Sublimities

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Mozart: Clarinet Quintet & Oboe Quartet

Arthur Grimiaux, violin / George Peterson, clarinet / Pierre Pierlot, oboe / Koji Toyoda, violin / Max Leseuer, viola / Janos Scholz, cello

Philips 6500 924

The clarinet used to annoy me without fail. It always sounded like a teakettle with a hangover. Then I heard Brahms’s Clarinet Quintet performed by the Emerson, and I changed my tune. In the Adagio second movement, there’s a bracingly gorgeous section where the strings sustain a deep vibrato while the clarinet flits around it. After that, the clarinet became a friend, if an inconstant one. The instrument is especially suited to the ethereal and the mysterious, finding one of its best spots in Olivier Messian’s Quartet for the End of Time, and a other works of an Impressionist nature.

But it’s possible that no one has surpassed Mozart in composing for the clarinet. His quintet for the woodwind, along with the later Concerto for Clarinet and Orchestra, K.622, are two of his most profoundly lasting works. And, for me, the 1789 Quintet (perhaps the first to be composed for that particular ensemble) is total sublimity in 4 movements.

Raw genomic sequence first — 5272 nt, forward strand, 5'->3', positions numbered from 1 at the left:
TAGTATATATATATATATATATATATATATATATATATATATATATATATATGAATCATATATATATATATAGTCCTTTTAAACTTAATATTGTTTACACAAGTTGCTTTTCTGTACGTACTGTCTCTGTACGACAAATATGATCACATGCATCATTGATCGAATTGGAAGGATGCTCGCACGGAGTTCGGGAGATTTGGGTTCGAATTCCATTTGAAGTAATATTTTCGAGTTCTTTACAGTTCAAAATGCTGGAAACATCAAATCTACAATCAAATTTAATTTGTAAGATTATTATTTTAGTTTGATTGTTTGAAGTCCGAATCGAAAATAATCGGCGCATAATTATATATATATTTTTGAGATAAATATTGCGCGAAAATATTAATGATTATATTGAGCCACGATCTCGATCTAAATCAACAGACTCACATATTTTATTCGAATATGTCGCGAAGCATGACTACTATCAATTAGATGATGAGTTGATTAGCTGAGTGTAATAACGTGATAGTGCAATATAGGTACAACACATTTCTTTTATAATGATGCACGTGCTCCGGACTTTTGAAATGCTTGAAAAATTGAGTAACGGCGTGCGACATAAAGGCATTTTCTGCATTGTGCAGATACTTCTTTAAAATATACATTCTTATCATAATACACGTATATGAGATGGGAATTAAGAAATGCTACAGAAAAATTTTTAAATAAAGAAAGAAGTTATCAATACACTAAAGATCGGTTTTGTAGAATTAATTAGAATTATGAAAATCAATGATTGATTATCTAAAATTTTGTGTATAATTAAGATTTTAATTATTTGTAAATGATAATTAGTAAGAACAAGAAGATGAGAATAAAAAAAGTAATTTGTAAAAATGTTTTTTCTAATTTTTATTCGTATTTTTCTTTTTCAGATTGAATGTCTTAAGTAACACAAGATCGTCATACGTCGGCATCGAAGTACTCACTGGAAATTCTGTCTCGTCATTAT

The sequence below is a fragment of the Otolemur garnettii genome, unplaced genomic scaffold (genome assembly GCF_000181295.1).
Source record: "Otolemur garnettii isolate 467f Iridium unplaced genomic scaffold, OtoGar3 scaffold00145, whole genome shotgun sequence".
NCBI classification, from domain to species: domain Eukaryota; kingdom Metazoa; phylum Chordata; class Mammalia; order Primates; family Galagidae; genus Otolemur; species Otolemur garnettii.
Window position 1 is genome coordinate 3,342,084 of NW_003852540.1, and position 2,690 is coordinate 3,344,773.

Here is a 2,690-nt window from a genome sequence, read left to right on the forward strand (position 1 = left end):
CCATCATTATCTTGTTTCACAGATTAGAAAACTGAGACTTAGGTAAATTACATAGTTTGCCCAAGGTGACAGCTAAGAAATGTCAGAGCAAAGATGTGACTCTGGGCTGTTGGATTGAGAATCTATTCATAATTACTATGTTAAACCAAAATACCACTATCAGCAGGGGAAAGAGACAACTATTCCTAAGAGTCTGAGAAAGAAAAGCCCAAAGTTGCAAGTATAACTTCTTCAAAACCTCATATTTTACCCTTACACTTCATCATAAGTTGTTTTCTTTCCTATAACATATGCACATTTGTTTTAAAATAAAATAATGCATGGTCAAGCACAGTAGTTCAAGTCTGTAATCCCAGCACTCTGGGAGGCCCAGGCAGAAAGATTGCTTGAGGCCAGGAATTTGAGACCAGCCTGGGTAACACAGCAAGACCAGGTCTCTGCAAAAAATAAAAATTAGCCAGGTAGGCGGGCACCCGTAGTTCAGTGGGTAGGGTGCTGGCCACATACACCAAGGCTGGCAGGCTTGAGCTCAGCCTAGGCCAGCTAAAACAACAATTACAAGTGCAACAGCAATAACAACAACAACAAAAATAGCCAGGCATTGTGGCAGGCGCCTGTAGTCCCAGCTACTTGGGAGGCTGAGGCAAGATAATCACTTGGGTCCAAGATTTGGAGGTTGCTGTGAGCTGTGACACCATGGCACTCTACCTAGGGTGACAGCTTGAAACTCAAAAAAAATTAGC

Mozart met the famed clarinetist Anton Stadler at a Freemason meeting, who premiered both the aforementioned works. Up to then the clarinet was an orchestral mainstay, but hadn’t yet been recognized for solo potential. Mozart kickstarted the instrument’s solo career with this quintet.

Here, the clarinet is given an operatic voice with a near-tangible stage presence, while the quartet of strings provide a concerto-like accompaniment that becomes delightful intermission music when the clarinet isn’t in the spotlight. Structurally and emotionally, it’s crisper and warmer than almost anything from the period. But it’s the slow Larghetto that gets you. Beginning with an aria from the clarinet that’s sympathetically joined by the violin, it then drops into soulful longing, with the rest of the strings playing softly under the clarinet’s wistful monologue. The Clarinet Quintet is one of those rare bits of music that sounds like it’s  carrying on an intimate conversation with each listener.

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